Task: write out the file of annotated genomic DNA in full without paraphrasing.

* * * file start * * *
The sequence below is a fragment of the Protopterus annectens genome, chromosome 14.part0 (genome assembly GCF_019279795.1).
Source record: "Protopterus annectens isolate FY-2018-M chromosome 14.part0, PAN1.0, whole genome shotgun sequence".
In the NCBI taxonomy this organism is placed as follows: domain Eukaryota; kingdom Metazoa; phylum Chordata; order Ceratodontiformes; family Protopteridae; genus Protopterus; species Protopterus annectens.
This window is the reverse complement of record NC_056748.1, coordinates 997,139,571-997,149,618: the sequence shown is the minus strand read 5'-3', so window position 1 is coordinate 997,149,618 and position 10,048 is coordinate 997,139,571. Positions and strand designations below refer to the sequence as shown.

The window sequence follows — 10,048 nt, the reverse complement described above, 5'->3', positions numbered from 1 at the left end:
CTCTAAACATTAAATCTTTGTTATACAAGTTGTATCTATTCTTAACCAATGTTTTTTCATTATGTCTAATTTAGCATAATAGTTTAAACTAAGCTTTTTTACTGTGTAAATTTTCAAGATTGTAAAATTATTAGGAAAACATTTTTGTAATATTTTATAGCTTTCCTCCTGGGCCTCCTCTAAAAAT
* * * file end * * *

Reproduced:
The sequence below is a fragment of the Protopterus annectens genome, chromosome 14.part0 (genome assembly GCF_019279795.1).
Source record: "Protopterus annectens isolate FY-2018-M chromosome 14.part0, PAN1.0, whole genome shotgun sequence".
In the NCBI taxonomy this organism is placed as follows: domain Eukaryota; kingdom Metazoa; phylum Chordata; order Ceratodontiformes; family Protopteridae; genus Protopterus; species Protopterus annectens.
This window is the reverse complement of record NC_056748.1, coordinates 997,139,571-997,149,618: the sequence shown is the minus strand read 5'-3', so window position 1 is coordinate 997,149,618 and position 10,048 is coordinate 997,139,571. Positions and strand designations below refer to the sequence as shown.

The window sequence follows — 10,048 nt, the reverse complement described above, 5'->3', positions numbered from 1 at the left end:
CTCTAAACATTAAATCTTTGTTATACAAGTTGTATCTATTCTTAACCAATGTTTTTTCATTATGTCTAATTTAGCATAATAGTTTAAACTAAGCTTTTTTACTGTGTAAATTTTCAAGATTGTAAAATTATTAGGAAAACATTTTTGTAATATTTTATAGCTTTCCTCCTGGGCCTCCTCTAAAAAT